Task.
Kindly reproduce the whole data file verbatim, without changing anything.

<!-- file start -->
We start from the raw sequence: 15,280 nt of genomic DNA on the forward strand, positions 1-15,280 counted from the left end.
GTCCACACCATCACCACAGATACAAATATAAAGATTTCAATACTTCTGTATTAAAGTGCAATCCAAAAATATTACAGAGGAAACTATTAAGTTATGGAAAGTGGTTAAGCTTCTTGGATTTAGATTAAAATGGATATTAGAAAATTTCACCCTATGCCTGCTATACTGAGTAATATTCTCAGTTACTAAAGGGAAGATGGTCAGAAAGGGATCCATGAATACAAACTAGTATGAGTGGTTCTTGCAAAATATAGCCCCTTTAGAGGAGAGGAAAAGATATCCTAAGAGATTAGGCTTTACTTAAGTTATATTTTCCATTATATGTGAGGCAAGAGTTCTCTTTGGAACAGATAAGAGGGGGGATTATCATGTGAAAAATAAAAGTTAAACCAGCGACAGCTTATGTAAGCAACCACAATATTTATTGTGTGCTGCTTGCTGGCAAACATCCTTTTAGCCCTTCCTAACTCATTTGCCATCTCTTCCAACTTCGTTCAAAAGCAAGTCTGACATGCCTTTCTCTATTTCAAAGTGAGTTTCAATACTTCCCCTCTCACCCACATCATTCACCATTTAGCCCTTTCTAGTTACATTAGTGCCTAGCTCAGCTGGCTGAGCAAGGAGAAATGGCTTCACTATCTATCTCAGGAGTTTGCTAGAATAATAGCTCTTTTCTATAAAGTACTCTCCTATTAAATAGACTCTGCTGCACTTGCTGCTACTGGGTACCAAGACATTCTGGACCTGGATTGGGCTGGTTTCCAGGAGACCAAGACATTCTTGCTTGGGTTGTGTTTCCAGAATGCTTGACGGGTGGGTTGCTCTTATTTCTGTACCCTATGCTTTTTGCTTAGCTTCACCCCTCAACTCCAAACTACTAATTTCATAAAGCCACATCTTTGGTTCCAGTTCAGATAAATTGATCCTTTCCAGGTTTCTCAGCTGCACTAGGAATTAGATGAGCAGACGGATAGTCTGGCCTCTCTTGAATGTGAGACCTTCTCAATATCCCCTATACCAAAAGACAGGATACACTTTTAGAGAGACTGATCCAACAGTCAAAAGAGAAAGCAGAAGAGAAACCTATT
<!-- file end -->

We start from the raw sequence: 15,280 nt of genomic DNA on the forward strand, positions 1-15,280 counted from the left end.
GTCCACACCATCACCACAGATACAAATATAAAGATTTCAATACTTCTGTATTAAAGTGCAATCCAAAAATATTACAGAGGAAACTATTAAGTTATGGAAAGTGGTTAAGCTTCTTGGATTTAGATTAAAATGGATATTAGAAAATTTCACCCTATGCCTGCTATACTGAGTAATATTCTCAGTTACTAAAGGGAAGATGGTCAGAAAGGGATCCATGAATACAAACTAGTATGAGTGGTTCTTGCAAAATATAGCCCCTTTAGAGGAGAGGAAAAGATATCCTAAGAGATTAGGCTTTACTTAAGTTATATTTTCCATTATATGTGAGGCAAGAGTTCTCTTTGGAACAGATAAGAGGGGGGATTATCATGTGAAAAATAAAAGTTAAACCAGCGACAGCTTATGTAAGCAACCACAATATTTATTGTGTGCTGCTTGCTGGCAAACATCCTTTTAGCCCTTCCTAACTCATTTGCCATCTCTTCCAACTTCGTTCAAAAGCAAGTCTGACATGCCTTTCTCTATTTCAAAGTGAGTTTCAATACTTCCCCTCTCACCCACATCATTCACCATTTAGCCCTTTCTAGTTACATTAGTGCCTAGCTCAGCTGGCTGAGCAAGGAGAAATGGCTTCACTATCTATCTCAGGAGTTTGCTAGAATAATAGCTCTTTTCTATAAAGTACTCTCCTATTAAATAGACTCTGCTGCACTTGCTGCTACTGGGTACCAAGACATTCTGGACCTGGATTGGGCTGGTTTCCAGGAGACCAAGACATTCTTGCTTGGGTTGTGTTTCCAGAATGCTTGACGGGTGGGTTGCTCTTATTTCTGTACCCTATGCTTTTTGCTTAGCTTCACCCCTCAACTCCAAACTACTAATTTCATAAAGCCACATCTTTGGTTCCAGTTCAGATAAATTGATCCTTTCCAGGTTTCTCAGCTGCACTAGGAATTAGATGAGCAGACGGATAGTCTGGCCTCTCTTGAATGTGAGACCTTCTCAATATCCCCTATACCAAAAGACAGGATACACTTTTAGAGAGACTGATCCAACAGTCAAAAGAGAAAGCAGAAGAGAAACCTATT